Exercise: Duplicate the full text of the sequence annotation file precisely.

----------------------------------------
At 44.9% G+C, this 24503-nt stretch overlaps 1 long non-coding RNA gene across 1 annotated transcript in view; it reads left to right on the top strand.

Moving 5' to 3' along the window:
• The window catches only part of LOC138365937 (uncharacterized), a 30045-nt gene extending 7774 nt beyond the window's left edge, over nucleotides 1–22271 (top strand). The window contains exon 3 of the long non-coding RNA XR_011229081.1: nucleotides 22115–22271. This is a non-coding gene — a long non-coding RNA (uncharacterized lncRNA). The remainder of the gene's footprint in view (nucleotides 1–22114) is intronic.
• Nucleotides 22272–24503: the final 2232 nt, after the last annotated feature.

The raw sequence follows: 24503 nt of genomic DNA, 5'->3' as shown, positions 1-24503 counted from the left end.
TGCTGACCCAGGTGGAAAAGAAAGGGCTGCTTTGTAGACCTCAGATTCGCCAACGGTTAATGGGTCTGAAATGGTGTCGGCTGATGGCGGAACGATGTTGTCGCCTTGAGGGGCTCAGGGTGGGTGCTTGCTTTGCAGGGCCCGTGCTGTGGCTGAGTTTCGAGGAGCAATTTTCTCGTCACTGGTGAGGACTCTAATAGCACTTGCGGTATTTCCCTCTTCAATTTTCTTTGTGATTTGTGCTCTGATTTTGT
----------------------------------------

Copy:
At 44.9% G+C, this 24503-nt stretch overlaps 1 long non-coding RNA gene across 1 annotated transcript in view; it reads left to right on the top strand.

Moving 5' to 3' along the window:
• The window catches only part of LOC138365937 (uncharacterized), a 30045-nt gene extending 7774 nt beyond the window's left edge, over nucleotides 1–22271 (top strand). The window contains exon 3 of the long non-coding RNA XR_011229081.1: nucleotides 22115–22271. This is a non-coding gene — a long non-coding RNA (uncharacterized lncRNA). The remainder of the gene's footprint in view (nucleotides 1–22114) is intronic.
• Nucleotides 22272–24503: the final 2232 nt, after the last annotated feature.

The raw sequence follows: 24503 nt of genomic DNA, 5'->3' as shown, positions 1-24503 counted from the left end.
TGCTGACCCAGGTGGAAAAGAAAGGGCTGCTTTGTAGACCTCAGATTCGCCAACGGTTAATGGGTCTGAAATGGTGTCGGCTGATGGCGGAACGATGTTGTCGCCTTGAGGGGCTCAGGGTGGGTGCTTGCTTTGCAGGGCCCGTGCTGTGGCTGAGTTTCGAGGAGCAATTTTCTCGTCACTGGTGAGGACTCTAATAGCACTTGCGGTATTTCCCTCTTCAATTTTCTTTGTGATTTGTGCTCTGATTTTGT